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Foster Introduces Legislation To Prevent Against Coal Ash Pollution

Jul 23, 2015
Press Release

Washington, DC—Today, Congressman Bill Foster (IL-11) introduced the Democratic Motion to Recommit on H.R. 1734 – Improving Coal Combustion Residuals Regulation Act of 2015.

The Motion to Recommit would amend Republican legislation intended to deregulate coal ash disposal by requiring that coal ash impoundments must be sufficient to prevent toxic levels of contamination of groundwater and to protect all sources of drinking water.

Coal ash, the material left after coal is burned, can present serious risks to human health and the environment if not disposed properly.

Foster spoke about the legislation on the House floor. Video is available here.

Text of Foster’s remarks is below:

This is the final amendment to the bill which will not kill the bill or send it back to committee. If adopted, the bill will immediately proceed to final passage as amended.

What this common sense amendment does is something I think we should all be able to agree is a good thing – it protects our drinking water.

My Motion to Recommit would require that coal ash impoundments must be sufficient to prevent toxic levels of contamination of groundwater and to protect all sources of drinking water, including but not limited to the Great Lakes.

Coal ash – the material left after coal is burned – contains many toxic elements, including arsenic, cadmium, chromium, lead, and selenium.

Arsenic exposure can lead to nervous system damage, cardiovascular issues, urinary tract cancers, lung cancer and skin cancer.

When people are exposed to lead, they may experience brain swelling, kidney disease, heart problems, nervous system damage, a drop in intelligence, and even death.

If not handled properly, these toxins can and do leach from storage sites and contaminate nearby water sources.

I think that my colleagues on both sides of the aisle can agree that we don’t want our children drinking water contaminated with lead, arsenic, and other toxic compounds.

But that is exactly what happens when these surface impoundments are not properly built, maintained, and monitored.

According to a 2010 EPA risk assessment, people living near unlined coal ash ponds have an increase in lifetime cancer risk as high as 1 in 50 caused by the arsenic contamination alone in their drinking water.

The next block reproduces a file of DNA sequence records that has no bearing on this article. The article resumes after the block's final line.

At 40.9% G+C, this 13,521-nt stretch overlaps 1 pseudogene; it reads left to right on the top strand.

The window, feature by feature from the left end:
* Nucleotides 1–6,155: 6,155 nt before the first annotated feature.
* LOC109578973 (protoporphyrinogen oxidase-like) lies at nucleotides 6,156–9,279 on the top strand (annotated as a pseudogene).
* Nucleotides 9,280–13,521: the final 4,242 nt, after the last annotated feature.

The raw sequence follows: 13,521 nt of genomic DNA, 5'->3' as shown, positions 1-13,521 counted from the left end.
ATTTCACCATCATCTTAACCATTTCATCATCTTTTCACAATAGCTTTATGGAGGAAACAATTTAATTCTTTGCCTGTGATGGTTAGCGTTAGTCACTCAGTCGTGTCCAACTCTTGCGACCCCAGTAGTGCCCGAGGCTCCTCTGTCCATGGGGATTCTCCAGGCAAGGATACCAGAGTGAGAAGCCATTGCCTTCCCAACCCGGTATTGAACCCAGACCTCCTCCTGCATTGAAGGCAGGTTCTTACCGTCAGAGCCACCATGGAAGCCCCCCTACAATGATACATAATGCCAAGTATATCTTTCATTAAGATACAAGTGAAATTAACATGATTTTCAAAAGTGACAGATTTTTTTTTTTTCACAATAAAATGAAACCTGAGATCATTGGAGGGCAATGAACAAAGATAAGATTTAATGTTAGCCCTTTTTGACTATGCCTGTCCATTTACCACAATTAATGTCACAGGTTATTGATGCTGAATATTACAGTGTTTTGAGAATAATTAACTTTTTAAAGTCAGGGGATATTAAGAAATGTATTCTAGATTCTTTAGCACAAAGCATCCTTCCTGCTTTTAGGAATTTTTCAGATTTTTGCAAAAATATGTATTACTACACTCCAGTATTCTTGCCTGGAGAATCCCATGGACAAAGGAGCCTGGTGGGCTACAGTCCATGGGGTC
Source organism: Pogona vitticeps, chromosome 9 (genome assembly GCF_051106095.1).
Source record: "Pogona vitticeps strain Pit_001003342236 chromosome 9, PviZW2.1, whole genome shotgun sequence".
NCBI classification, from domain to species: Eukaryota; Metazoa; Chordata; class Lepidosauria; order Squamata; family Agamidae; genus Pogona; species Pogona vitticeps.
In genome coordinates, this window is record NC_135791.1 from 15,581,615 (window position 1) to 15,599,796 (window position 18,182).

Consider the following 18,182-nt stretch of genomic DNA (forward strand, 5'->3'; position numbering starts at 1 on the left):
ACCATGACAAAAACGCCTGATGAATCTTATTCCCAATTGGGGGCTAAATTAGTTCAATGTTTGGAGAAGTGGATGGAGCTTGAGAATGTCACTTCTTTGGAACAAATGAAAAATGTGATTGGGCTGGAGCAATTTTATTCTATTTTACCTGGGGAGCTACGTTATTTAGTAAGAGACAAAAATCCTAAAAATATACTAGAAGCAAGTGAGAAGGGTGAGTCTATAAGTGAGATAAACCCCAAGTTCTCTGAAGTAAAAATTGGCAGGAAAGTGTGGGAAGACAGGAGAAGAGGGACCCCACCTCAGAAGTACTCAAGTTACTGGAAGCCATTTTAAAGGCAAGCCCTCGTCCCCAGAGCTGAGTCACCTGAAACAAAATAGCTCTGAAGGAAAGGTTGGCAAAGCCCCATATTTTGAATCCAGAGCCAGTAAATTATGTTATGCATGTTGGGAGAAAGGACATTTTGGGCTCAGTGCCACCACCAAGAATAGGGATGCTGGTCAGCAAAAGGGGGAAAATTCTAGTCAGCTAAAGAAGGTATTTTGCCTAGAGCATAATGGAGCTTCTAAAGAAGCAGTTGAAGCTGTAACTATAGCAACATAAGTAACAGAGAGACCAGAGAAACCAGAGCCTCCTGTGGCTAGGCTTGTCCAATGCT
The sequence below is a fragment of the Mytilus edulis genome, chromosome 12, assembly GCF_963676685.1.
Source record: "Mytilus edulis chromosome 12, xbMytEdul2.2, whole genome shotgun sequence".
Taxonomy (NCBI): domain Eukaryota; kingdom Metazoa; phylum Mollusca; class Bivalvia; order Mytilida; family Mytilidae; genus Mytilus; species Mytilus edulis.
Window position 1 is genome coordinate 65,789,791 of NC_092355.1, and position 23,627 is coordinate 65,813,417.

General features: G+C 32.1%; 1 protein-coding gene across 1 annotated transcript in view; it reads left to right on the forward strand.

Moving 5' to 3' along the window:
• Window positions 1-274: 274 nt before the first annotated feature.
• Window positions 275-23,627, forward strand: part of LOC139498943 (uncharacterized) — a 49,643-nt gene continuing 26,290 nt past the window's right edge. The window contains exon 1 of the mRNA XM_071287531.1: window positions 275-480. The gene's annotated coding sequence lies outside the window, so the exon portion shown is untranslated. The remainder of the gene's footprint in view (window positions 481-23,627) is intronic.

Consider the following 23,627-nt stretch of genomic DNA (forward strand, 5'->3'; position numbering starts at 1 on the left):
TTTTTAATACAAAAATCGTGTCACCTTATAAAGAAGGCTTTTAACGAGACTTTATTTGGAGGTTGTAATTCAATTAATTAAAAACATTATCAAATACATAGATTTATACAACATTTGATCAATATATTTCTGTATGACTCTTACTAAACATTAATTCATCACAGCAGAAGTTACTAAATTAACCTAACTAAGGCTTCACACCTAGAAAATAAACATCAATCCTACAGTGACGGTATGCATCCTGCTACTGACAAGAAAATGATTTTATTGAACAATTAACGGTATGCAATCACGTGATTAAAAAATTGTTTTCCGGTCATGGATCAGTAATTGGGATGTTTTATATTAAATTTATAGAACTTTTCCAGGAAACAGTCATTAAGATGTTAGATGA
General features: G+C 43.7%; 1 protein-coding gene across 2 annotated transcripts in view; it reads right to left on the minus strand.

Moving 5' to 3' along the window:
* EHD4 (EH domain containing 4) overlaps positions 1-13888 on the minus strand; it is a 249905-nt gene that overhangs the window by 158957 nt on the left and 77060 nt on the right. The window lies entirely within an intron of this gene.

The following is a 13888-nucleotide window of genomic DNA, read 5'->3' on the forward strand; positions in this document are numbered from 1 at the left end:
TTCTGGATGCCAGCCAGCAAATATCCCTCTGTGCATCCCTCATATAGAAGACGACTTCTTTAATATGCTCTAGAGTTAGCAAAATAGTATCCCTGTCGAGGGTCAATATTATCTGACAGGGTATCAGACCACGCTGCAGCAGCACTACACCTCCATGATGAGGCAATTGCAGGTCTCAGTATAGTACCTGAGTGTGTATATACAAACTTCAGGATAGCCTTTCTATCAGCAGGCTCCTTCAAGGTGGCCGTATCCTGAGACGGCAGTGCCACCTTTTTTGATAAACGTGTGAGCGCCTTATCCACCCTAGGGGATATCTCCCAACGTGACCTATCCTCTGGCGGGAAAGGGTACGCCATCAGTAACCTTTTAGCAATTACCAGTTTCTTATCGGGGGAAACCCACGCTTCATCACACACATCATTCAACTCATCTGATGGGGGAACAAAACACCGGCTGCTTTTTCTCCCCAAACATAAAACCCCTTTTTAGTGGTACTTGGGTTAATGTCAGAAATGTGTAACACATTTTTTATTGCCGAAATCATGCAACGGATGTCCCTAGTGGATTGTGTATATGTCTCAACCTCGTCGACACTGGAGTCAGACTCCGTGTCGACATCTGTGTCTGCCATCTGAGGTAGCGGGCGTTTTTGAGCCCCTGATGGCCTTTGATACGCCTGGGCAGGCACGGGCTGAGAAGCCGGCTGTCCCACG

I suspect that this is a much higher risk than any of us would accept for ourselves and our families.

I do not believe that it is an accident that coal ash ponds, as well as the coal plants that produce them, are disproportionately located in economically disadvantaged areas, placing a burden on those with few resources to defend themselves and the health of their families.

A 2011 report by the Environmental Integrity Project found that my home state of Illinois has the second most sites contaminated by coal ash in the country, and that Illinois EPA data showed groundwater contamination exceeding health standards in all 22 coal ash-related sites the agency monitored.

We know that there are coal ash ponds contaminating groundwater in Waukegan, Illinois, which borders Lake Michigan.

But contamination in Illinois isn’t just a problem for the people of Illinois; it’s a problem for the entire country.

Water crosses state boundaries in lakes, rivers, and underground aquifers.

That is why coal ash should be regulated at the national level, and at a minimum, we should demand that ground water and drinking water be protected.

The Great Lakes are the largest freshwater system in the world and it is unconscionable that we are considering a bill today that would weaken protections for the water that many of us drink.

The vote on this motion to recommit is fundamentally about whether or not you believe all people in this our country deserve access to safe drinking water.

I urge my colleagues to vote yes on this motion, and yes to protecting the health of millions of American families.